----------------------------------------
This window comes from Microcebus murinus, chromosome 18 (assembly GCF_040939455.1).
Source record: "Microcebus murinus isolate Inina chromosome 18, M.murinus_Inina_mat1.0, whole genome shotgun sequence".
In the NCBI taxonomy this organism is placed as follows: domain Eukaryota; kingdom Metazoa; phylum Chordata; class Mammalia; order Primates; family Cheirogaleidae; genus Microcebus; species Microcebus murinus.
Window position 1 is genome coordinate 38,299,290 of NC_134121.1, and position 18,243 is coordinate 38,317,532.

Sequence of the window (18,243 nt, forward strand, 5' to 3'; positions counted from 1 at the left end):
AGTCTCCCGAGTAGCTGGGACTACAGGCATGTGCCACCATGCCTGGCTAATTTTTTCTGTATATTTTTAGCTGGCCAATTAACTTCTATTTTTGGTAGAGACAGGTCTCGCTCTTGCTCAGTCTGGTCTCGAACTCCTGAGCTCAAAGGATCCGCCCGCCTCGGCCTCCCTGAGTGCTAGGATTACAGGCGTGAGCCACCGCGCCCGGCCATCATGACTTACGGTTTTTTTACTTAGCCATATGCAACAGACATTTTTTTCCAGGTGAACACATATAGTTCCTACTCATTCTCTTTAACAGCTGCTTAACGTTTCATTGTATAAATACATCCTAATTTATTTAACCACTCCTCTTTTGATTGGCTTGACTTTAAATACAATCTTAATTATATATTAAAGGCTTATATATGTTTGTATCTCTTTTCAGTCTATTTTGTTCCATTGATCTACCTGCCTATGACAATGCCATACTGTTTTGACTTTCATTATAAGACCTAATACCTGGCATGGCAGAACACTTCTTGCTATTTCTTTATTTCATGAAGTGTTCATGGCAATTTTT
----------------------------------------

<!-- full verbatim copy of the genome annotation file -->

This window comes from Microcebus murinus, chromosome 18 (assembly GCF_040939455.1).
Source record: "Microcebus murinus isolate Inina chromosome 18, M.murinus_Inina_mat1.0, whole genome shotgun sequence".
In the NCBI taxonomy this organism is placed as follows: domain Eukaryota; kingdom Metazoa; phylum Chordata; class Mammalia; order Primates; family Cheirogaleidae; genus Microcebus; species Microcebus murinus.
Window position 1 is genome coordinate 38,299,290 of NC_134121.1, and position 18,243 is coordinate 38,317,532.

Sequence of the window (18,243 nt, forward strand, 5' to 3'; positions counted from 1 at the left end):
AGTCTCCCGAGTAGCTGGGACTACAGGCATGTGCCACCATGCCTGGCTAATTTTTTCTGTATATTTTTAGCTGGCCAATTAACTTCTATTTTTGGTAGAGACAGGTCTCGCTCTTGCTCAGTCTGGTCTCGAACTCCTGAGCTCAAAGGATCCGCCCGCCTCGGCCTCCCTGAGTGCTAGGATTACAGGCGTGAGCCACCGCGCCCGGCCATCATGACTTACGGTTTTTTTACTTAGCCATATGCAACAGACATTTTTTTCCAGGTGAACACATATAGTTCCTACTCATTCTCTTTAACAGCTGCTTAACGTTTCATTGTATAAATACATCCTAATTTATTTAACCACTCCTCTTTTGATTGGCTTGACTTTAAATACAATCTTAATTATATATTAAAGGCTTATATATGTTTGTATCTCTTTTCAGTCTATTTTGTTCCATTGATCTACCTGCCTATGACAATGCCATACTGTTTTGACTTTCATTATAAGACCTAATACCTGGCATGGCAGAACACTTCTTGCTATTTCTTTATTTCATGAAGTGTTCATGGCAATTTTT